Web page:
• Yes Diane, for once I tend to agree with you. David Seymour is a way better proposition as leader of the right-wing bloc of sensible, common-sense New Zealanders.

        Labour had that ‘sensible’ handbrake with Winston during the last coalition, but poor old Winnie reverted to his irascible self and turned on Labour once the election was announced. New Zealanders don’t like this sort of two-faced-ness. And they didn’t like Shane Jones’s brand of born-to-rule arrogance either, so similar to the National Party hacks.

        So yep. David did not indulge in personality-bashing and dirty politics, so our 2023 votes should go to ACT in 2023, and National can go the way of Winston of 2.6%. David would make a superior leader of the right-wing bloc in a sensible New Zealand.

    • Right!
      3 years of Blaircinda and National Lite nothing will change for the better. She’s a career traitor. Actually she shld stand for national.

  4. This was NOT a rush to anywhere.
    It was the knee jerk response by the public that is normally experienced when a crisis ensues.
    Sadly, this opportunity has been wasted on the most incompetent government in a generation.
    Adern will waste this opportunity due to her inane need to be liked and the incompetence of her cohorts.
    This opportunity would have been far better handed to Clark who would have been able to take advantage of it.

    In three years time all the dreamers on this site will be crying rivers of tears wondering why St Jacinda didn’t deliver on her election promises, forgetting that she didn’t actually make any.

    • @Jays, Instead of wasting your time carping on how bad Labour are, you’d be better served with your time to sort out your beloved National Party’s woes and dirty politics. People don’t like the slimy undercutting, the backstabbing, the bully-boy tactics that we all heard from Gerry Brownlee in his interviews.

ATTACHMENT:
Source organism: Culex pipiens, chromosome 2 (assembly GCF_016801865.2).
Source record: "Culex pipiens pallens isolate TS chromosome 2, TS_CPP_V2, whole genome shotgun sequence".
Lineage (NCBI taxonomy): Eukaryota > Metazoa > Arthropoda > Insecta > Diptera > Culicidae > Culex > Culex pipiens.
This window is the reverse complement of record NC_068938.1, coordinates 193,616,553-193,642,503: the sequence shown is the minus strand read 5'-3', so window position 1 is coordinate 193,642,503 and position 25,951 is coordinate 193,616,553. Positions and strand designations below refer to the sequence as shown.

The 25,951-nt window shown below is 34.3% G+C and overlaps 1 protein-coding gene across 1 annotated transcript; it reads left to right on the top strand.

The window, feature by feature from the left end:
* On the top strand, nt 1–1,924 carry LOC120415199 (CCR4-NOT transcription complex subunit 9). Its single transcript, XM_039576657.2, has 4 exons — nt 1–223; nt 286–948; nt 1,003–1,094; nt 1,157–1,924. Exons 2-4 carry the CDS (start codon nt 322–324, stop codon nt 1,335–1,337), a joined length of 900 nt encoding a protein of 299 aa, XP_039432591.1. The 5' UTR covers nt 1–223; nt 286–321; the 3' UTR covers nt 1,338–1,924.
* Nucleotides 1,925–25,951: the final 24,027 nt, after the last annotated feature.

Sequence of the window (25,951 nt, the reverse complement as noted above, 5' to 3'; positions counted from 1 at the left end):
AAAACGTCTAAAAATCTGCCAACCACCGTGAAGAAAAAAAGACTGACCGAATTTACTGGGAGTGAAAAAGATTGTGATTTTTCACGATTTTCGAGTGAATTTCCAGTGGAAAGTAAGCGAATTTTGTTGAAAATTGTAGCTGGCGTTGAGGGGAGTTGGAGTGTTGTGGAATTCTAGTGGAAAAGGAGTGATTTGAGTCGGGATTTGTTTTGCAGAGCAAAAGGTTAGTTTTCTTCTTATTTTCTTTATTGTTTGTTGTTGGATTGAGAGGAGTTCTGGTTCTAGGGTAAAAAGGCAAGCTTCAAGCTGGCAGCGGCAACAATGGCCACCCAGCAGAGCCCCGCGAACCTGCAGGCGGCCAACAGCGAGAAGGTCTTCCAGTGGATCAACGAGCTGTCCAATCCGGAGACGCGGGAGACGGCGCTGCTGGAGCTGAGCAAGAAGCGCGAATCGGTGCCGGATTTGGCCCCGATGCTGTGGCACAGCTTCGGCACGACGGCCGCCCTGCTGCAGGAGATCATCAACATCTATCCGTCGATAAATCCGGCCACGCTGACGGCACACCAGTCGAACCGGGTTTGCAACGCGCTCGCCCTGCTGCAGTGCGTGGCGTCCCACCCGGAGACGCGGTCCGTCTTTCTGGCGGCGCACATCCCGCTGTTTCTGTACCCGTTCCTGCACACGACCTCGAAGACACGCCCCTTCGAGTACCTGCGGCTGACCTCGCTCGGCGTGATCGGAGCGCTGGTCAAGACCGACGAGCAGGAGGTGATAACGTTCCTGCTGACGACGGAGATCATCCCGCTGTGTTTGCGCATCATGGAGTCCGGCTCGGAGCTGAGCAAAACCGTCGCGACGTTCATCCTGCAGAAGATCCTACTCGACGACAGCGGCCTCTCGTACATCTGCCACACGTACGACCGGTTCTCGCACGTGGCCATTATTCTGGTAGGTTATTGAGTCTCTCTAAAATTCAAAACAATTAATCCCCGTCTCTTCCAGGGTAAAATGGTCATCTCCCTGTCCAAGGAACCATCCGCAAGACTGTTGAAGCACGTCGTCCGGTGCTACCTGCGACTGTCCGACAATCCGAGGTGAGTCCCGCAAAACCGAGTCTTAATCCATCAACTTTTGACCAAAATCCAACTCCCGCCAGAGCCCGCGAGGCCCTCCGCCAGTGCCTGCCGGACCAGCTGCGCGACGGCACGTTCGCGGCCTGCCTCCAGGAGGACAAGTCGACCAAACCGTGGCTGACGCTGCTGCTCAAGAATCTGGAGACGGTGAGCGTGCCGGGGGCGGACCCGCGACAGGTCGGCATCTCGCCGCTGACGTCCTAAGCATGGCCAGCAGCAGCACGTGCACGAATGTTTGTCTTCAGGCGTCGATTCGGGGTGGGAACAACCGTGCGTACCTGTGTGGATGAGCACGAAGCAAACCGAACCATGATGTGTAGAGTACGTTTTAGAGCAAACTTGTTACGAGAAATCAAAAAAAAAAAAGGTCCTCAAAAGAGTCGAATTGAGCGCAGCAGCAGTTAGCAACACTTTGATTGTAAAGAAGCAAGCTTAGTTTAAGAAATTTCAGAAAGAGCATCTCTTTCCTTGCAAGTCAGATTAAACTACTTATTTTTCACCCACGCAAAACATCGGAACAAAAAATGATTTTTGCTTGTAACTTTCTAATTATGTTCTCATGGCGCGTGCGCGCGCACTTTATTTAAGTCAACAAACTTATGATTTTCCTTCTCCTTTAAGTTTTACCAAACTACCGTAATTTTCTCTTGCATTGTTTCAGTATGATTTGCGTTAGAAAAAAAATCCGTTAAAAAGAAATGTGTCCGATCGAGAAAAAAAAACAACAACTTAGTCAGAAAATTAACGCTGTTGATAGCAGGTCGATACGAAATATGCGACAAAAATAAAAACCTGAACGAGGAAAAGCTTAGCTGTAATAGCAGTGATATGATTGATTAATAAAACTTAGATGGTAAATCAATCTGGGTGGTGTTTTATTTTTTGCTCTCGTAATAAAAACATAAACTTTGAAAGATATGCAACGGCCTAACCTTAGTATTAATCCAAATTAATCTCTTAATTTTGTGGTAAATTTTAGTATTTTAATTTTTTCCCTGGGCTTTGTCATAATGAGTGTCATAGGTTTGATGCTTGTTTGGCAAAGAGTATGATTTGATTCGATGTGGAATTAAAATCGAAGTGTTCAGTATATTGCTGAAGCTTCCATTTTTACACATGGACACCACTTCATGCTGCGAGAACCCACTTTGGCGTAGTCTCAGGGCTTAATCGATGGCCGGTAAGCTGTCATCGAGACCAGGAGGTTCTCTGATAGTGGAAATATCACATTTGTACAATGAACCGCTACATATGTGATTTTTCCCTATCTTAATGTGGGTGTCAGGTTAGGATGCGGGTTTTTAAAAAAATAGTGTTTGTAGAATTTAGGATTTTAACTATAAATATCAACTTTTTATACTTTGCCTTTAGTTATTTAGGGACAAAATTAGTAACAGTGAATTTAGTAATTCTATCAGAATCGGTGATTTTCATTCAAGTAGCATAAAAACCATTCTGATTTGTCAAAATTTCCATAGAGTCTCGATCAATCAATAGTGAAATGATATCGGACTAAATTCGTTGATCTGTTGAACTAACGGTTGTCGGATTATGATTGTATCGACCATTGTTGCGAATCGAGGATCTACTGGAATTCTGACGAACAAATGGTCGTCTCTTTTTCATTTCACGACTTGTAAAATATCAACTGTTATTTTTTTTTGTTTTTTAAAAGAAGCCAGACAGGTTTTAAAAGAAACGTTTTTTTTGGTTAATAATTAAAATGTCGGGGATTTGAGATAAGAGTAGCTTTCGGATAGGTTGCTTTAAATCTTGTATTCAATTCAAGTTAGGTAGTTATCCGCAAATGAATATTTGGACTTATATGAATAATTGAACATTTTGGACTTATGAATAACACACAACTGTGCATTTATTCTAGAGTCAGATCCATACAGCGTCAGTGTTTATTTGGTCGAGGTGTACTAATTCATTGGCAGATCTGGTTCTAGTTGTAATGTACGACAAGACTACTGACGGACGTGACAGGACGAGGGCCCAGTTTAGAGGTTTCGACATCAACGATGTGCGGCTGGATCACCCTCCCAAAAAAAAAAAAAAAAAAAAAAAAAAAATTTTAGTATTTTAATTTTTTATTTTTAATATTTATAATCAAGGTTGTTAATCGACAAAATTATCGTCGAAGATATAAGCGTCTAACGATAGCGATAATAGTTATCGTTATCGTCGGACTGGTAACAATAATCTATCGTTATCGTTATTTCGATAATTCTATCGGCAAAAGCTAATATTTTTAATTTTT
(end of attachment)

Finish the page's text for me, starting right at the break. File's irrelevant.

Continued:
Brownlee didn’t even turn up to candidate meetings in his own electorate !!! That sort of arrogance plus the catalogue of disorganisation and hate-speech from Collins and her husband and her handlers in the basement once inhabited by slaters, are even less fit to rule, instead of born-to-rule. I agree with the above response by Diane.

      It’s easy as ABC – anyone but Collins, or Chris Luxon and your beloved National Party might have half a chance of getting above 30% in 2023. Because, let’s face it, John Key’s successor, picked by Key will just be the same old business as usual for the white guys and MAGA-loving Trump brigade currently within National.

      • LOL! I did NOT vote National and have only voted for them ONCE in my life.
        Therein lies the problem with people such as yourself who are ideologically programmed to label anyone as National supporters or Nazi sympathisers if they tell the harsh truth about Labour.

        • The post was about you fixing National’s problems.

          But, as usual, it is a sad indictment on your own, and National’s typical dirty politics modus operandi, to attack the person, NOT the argument.